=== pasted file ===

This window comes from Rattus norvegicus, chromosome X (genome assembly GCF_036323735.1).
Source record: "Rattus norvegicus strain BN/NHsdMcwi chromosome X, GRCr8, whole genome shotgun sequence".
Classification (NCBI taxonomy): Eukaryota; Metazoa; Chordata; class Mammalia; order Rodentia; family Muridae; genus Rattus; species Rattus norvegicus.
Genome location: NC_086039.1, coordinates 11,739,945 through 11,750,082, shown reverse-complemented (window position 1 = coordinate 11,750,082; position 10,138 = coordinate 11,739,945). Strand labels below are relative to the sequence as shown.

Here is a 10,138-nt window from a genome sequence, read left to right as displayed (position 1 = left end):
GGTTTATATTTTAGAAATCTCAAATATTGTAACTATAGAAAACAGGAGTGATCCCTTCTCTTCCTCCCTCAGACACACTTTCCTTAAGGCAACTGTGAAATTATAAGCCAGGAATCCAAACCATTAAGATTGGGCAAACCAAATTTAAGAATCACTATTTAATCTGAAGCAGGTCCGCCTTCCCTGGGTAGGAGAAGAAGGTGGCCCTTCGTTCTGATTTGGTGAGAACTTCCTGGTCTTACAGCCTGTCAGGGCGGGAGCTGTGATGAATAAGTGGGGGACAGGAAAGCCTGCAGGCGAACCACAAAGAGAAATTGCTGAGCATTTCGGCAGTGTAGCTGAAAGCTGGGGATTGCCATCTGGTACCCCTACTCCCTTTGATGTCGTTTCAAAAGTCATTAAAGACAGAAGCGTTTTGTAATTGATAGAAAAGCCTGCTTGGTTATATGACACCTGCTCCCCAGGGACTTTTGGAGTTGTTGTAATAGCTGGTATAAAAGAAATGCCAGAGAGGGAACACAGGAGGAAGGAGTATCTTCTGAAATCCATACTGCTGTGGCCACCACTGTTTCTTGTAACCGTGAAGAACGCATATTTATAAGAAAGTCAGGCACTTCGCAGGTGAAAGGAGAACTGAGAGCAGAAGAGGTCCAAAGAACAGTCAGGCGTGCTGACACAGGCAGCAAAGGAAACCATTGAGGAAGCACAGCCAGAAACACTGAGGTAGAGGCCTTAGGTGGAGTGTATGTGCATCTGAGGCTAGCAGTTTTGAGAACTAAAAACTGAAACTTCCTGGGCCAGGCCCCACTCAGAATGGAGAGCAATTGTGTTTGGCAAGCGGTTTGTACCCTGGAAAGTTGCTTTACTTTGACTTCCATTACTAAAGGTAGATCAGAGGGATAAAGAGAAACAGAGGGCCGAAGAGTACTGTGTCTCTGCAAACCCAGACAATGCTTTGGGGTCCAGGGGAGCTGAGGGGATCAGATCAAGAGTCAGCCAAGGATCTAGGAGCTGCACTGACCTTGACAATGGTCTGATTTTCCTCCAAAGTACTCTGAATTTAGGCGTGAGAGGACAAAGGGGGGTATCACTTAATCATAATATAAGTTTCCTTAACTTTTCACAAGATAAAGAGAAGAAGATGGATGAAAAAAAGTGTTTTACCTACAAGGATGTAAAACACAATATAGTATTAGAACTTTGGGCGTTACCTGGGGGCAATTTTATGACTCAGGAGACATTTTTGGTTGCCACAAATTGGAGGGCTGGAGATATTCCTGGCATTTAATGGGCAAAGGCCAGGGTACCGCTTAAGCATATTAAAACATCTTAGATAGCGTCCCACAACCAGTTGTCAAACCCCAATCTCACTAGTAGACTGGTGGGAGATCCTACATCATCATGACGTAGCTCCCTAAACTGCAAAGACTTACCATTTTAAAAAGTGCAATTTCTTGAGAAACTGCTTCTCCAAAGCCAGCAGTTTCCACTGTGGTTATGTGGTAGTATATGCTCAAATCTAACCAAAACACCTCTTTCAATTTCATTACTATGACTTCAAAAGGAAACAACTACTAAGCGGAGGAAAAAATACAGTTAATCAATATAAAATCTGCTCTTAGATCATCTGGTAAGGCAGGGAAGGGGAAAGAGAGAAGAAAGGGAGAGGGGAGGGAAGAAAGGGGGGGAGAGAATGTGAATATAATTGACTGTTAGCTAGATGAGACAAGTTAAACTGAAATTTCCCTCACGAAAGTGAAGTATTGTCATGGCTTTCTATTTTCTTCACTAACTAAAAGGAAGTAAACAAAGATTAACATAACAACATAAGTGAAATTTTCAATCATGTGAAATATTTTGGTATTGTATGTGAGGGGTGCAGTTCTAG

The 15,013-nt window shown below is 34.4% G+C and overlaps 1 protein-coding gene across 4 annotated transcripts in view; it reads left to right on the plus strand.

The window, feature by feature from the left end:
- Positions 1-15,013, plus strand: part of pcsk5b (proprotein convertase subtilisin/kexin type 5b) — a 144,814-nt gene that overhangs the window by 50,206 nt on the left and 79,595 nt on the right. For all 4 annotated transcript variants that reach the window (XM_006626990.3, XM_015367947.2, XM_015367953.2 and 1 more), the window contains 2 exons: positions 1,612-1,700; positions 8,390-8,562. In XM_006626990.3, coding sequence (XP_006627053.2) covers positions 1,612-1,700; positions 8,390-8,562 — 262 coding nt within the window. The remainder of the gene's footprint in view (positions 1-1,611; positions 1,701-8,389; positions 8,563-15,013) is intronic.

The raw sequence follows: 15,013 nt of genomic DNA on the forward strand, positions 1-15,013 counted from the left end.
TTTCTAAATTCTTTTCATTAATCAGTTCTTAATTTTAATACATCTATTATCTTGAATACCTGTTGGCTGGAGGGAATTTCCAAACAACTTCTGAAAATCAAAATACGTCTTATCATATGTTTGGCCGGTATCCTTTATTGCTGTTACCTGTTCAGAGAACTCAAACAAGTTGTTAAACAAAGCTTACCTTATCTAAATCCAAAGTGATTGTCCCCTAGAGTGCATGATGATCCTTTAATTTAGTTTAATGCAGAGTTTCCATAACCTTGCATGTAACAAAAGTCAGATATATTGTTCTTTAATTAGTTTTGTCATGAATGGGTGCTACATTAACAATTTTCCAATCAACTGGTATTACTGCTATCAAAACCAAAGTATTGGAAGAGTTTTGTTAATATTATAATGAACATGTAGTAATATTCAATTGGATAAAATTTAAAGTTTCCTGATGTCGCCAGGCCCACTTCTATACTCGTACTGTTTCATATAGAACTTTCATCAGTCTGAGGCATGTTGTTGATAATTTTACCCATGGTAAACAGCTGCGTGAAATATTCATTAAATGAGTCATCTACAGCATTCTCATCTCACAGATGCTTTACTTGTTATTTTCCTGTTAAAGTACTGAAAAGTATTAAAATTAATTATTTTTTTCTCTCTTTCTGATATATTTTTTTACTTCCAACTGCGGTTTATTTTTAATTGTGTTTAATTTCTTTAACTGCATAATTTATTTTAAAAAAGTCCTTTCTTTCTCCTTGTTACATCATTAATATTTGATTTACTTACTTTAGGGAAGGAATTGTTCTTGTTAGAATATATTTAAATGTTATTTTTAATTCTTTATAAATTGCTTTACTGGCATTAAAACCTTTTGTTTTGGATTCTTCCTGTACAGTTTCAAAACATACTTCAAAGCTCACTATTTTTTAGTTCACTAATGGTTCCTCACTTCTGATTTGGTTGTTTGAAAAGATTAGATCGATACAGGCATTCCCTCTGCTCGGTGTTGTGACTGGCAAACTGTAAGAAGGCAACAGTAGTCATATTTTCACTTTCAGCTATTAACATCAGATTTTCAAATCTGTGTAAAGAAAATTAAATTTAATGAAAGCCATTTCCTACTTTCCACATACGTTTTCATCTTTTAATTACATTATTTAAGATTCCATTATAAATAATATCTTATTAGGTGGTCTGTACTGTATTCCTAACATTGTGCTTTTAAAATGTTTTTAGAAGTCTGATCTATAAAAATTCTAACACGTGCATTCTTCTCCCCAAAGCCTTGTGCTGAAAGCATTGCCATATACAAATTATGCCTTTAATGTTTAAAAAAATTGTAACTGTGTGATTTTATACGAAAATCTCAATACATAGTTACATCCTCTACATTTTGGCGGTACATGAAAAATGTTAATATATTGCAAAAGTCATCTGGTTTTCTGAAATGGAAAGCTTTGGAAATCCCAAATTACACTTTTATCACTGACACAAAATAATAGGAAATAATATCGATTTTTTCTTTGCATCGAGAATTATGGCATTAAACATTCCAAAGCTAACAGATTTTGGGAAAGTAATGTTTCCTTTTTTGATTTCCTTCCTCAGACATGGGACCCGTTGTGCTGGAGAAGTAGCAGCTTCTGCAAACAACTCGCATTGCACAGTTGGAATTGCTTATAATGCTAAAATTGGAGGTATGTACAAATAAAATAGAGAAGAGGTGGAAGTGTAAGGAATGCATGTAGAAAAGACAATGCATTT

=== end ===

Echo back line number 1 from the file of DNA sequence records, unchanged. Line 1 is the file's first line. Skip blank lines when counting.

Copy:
This window comes from Rattus norvegicus, chromosome X (genome assembly GCF_036323735.1).